DEAD/H-box helicase 11
The DDX11 gene provides instructions for making an enzyme called ChlR1, which functions as a helicase. Helicases are enzymes that attach (bind) to DNA and temporarily unwind the two spiral strands (double helix) of the DNA molecule so it can be copied (replicated) in preparation for cell division. ChlR1 is also involved in repairing any mistakes that are made when DNA is copied. In addition, ChlR1 is involved in other processes leading up to cell division. After replication, the DNA from each chromosome is arranged into two identical structures, called sister chromatids, which the ChlR1 enzyme helps to keep together until they are ready to separate into individual cells. This enzyme also ensures proper separation of chromatids during cell division. By helping repair mistakes in DNA and ensuring proper DNA replication, the ChlR1 enzyme plays a role in maintaining the stability of a cell's genetic information.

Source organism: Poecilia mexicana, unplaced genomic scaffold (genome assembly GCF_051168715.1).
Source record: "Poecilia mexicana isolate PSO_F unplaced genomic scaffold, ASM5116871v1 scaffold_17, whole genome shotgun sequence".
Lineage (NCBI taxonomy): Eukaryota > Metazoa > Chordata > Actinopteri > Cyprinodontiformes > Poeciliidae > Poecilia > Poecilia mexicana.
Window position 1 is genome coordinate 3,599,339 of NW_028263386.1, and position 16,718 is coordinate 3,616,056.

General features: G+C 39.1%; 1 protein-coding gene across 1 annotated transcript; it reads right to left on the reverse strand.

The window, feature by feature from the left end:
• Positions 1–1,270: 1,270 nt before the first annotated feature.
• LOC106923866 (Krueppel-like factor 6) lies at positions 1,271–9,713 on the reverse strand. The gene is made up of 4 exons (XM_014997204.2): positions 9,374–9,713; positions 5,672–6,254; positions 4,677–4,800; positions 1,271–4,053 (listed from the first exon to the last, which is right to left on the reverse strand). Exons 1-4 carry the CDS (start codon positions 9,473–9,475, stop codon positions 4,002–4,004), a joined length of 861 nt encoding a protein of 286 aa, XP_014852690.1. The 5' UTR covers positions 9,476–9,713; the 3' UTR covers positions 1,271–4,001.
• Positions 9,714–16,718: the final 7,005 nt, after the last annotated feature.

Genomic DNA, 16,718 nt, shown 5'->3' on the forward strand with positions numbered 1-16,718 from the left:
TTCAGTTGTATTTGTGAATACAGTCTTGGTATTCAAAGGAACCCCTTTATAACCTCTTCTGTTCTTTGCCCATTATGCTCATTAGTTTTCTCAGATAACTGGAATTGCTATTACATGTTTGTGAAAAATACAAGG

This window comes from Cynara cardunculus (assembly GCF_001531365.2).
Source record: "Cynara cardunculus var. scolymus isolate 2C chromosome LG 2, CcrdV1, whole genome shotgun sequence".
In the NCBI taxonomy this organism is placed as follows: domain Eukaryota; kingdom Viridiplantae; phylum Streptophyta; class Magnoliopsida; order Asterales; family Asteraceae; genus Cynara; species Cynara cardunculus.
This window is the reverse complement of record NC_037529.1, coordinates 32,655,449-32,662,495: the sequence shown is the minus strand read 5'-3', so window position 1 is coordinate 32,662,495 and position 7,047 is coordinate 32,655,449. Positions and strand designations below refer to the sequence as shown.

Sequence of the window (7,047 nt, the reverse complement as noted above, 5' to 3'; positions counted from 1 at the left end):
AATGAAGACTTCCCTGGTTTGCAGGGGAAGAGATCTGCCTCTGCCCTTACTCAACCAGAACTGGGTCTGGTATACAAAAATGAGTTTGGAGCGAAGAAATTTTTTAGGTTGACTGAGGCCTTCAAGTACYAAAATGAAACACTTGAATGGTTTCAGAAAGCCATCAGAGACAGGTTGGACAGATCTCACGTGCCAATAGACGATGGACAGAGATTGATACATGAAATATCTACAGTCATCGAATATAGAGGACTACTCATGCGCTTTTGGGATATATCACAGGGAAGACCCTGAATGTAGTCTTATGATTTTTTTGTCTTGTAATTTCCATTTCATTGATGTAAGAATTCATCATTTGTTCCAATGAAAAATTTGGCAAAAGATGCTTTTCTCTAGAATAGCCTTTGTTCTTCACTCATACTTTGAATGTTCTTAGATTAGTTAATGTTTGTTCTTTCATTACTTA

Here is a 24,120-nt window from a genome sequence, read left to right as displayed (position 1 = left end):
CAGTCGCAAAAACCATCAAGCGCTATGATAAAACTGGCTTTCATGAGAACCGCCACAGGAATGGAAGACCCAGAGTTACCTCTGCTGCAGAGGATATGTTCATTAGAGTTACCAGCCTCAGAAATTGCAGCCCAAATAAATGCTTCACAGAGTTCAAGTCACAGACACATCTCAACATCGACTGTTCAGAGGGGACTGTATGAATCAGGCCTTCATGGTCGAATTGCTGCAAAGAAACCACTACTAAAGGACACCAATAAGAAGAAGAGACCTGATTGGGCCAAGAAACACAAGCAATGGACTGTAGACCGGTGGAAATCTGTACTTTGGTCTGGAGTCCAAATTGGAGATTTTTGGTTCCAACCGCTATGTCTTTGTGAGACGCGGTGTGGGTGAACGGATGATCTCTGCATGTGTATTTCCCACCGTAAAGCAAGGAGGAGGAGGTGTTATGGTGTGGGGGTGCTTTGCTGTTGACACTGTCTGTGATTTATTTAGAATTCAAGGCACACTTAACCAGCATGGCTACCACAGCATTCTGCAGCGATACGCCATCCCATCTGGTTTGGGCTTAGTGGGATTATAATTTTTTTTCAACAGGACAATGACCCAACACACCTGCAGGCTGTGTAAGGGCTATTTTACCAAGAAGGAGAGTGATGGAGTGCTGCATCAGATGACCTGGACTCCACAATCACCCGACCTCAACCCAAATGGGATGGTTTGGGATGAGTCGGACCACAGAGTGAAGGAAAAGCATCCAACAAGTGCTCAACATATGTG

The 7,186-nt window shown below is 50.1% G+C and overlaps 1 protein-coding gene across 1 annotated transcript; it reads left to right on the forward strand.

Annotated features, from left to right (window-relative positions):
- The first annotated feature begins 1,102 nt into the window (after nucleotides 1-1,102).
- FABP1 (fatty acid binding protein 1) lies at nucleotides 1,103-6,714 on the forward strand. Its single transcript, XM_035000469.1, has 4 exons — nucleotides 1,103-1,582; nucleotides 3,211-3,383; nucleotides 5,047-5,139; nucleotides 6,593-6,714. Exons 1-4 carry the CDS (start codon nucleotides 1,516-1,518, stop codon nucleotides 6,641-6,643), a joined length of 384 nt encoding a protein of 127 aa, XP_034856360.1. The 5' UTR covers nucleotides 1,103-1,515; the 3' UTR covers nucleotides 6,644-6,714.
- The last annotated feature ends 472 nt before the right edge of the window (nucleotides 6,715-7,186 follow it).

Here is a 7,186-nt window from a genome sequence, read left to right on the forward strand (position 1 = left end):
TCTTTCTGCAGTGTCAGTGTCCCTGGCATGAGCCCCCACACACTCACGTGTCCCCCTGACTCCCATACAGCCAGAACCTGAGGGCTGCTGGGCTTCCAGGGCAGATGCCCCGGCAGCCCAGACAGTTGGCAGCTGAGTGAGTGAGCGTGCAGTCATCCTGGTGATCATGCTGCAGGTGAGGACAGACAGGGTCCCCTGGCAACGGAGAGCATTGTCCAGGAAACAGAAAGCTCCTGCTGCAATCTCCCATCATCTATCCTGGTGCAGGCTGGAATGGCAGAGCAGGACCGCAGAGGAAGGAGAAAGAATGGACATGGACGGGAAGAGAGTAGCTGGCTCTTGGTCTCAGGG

At least three mutations in the DDX11 gene have been found to cause Warsaw breakage syndrome. This condition causes multiple abnormalities that may include impaired growth, distinctive facial features, hearing loss, and heart malformations. The mutations that cause Warsaw breakage syndrome severely reduce or completely eliminate ChlR1 enzyme activity. As a result, the enzyme cannot bind to DNA and cannot unwind the DNA strands to help with DNA replication and repair. A lack of functional ChlR1 impairs cell division and leads to an accumulation of DNA damage. This DNA damage can appear as breaks in the DNA, giving the condition its name. It is unclear how these problems in DNA maintenance lead to the specific abnormalities characteristic of Warsaw breakage syndrome.
- CHL1-related helicase gene-1
- CHL1-related protein 1
- DEAD/H (Asp-Glu-Ala-Asp/His) box helicase 11
- DEAD/H (Asp-Glu-Ala-Asp/His) box polypeptide 11 (CHL1-like helicase homolog, S. cerevisiae)
- DEAD/H box protein 11
- keratinocyte growth factor-regulated gene 2 protein
- probable ATP-dependent RNA helicase DDX11